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While many political types were looking at the 2010 census to figure out which states gained Congressional districts, advocates of voting rights for Washington, D.C., were concerned with which states didn’t.
DC Vote Executive Director Ilir Zherka said the group wants to partner with a state that nearly missed gaining a seat in Congress to craft legislation that would mirror a D.C. voting rights bill from 2009. The most promising state on the list so far is North Carolina, he said.
The 2009 bill would have given heavily Democratic D.C. its first Representative. It also would have given an additional House seat to the next state in line to receive one, based on the 2000 census apportionment calculations. That state would have been Utah, which has only one Democrat in its Congressional delegation and has been governed by Republicans since the 1980s.
Because a Republican would be likely to win a new Utah seat, the hope was that the arrangement would alleviate concerns about adding a Democrat to the House ranks from the District. But the bill died in the House over another issue: a controversial amendment that would have banned the District from barring residents from carrying guns.
“Utah was a good partner because it was such a Republican state, and we have some confidence that an additional seat would be a Republican seat” in North Carolina, Zherka said. “We’ll have a sense over the next month or so whether this is a partnership worth exploring.”
But unlike Utah, North Carolina’s Senate and House delegations are split, and it has a Democratic governor.
Utah hadn’t gained a Representative since the 1980 census and was narrowly passed over after the 2000 census in favor of North Carolina. Utah will gain a seat in this year’s reapportionment, bringing its total to four House Members.
North Carolina gained one seat in each of the last two cycles, but the Tar Heel State’s 18.5 percent population growth since 2000 was not enough to secure a 14th Representative this year.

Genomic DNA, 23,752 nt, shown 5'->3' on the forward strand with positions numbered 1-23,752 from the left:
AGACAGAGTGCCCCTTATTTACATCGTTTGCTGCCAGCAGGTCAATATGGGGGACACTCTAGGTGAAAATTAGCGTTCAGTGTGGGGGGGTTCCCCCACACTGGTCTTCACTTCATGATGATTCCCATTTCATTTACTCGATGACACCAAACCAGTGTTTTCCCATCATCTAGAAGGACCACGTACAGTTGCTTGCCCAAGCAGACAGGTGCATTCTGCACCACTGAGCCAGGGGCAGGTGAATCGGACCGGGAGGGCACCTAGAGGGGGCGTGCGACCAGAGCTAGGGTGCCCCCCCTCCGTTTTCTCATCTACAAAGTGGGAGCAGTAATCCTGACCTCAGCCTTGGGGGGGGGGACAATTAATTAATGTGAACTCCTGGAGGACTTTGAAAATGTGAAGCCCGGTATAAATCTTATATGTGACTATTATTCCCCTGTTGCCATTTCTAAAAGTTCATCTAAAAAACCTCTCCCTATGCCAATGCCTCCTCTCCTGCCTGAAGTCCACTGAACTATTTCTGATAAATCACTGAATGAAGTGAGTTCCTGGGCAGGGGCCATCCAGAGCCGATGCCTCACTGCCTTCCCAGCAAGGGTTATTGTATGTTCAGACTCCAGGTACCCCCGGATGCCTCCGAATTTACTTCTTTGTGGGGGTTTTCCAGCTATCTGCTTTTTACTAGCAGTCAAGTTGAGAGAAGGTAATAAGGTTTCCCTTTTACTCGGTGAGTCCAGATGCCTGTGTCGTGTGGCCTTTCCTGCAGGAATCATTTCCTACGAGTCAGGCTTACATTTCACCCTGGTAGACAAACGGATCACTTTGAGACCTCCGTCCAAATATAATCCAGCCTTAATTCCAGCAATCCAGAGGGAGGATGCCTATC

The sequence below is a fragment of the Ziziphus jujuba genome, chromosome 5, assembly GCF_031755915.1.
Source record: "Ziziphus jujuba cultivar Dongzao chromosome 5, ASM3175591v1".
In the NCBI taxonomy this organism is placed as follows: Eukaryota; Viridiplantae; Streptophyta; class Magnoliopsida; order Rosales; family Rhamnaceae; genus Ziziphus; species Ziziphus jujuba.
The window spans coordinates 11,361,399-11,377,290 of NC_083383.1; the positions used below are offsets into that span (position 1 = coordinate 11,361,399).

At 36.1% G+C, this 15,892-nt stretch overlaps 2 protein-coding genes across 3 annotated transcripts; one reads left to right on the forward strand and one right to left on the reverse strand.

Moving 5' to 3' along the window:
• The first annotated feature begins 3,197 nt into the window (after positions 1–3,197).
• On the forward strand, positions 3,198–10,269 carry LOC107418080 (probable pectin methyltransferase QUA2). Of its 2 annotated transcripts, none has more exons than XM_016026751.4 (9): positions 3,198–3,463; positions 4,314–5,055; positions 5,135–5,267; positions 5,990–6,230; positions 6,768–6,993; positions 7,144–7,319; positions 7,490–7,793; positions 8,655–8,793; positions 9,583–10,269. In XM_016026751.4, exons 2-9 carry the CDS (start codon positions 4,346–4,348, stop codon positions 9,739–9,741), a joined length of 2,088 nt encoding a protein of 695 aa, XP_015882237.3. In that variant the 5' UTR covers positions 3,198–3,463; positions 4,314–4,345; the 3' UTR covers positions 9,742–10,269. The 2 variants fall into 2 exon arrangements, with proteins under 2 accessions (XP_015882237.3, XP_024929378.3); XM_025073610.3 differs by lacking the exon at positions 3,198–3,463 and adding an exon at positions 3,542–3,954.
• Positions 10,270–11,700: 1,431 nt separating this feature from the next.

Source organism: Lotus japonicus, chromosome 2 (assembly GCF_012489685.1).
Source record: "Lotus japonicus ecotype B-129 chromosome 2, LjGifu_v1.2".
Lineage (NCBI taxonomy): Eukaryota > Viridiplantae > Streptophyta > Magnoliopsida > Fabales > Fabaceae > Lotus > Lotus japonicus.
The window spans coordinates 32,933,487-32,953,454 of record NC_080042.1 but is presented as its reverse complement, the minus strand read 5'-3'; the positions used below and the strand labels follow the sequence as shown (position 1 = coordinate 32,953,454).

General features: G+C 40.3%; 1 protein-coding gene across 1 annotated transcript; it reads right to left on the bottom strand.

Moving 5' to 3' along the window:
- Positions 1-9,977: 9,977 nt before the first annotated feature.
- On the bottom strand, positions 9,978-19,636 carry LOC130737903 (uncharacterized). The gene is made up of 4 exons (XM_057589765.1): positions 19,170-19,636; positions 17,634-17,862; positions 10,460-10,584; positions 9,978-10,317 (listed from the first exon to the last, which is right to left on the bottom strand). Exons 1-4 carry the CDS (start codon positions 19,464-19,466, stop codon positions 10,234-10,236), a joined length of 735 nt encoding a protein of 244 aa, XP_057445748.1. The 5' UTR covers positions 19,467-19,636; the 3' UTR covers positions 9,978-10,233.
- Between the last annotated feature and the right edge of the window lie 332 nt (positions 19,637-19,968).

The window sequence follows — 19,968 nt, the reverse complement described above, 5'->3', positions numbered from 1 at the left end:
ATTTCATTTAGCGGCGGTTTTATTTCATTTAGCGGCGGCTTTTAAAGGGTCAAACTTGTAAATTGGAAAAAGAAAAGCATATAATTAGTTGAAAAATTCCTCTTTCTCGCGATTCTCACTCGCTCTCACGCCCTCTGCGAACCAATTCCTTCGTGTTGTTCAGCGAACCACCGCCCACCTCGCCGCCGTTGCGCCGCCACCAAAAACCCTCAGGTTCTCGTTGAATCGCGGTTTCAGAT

Voting rights groups might have an early ally in Rep. G.K. Butterfield. D.C.’s voting status is “one of the greatest injustices of our lifetimes,” the North Carolina Democrat said in an interview Tuesday. He said he would look at the possibility of working with Del. Eleanor Holmes Norton (D-D.C.) to craft legislation.
“It’s an intriguing idea,” Butterfield said. “There’s a way it can be done. We’re not talking about statehood, we’re talking about representation. Big difference.”
A spokesman for Rep. David Price (D-N.C.) said there has been no talk on the issue so far in his office.
But Rep. Virginia Foxx (R-N.C.) said that giving the District a full voting Member would be unconstitutional and that she’s sure her colleagues would nix any such plan. She instead suggested rolling the District into Maryland.
“I cannot imagine that North Carolina Republicans would work with D.C.,” she said. “We swear to uphold the Constitution, so I cannot see how anybody in this body after having taken a vote to uphold the Constitution could possibly entertain the notion of giving a Representative to the District of Columbia.”
Zherka said the group will also reach out to Sen. Kay Hagan (D-N.C.), who voted in favor of the Senate’s version of the D.C. voting rights bill, which the chamber passed last year. The state’s other Senator, Richard Burr (R), voted against it.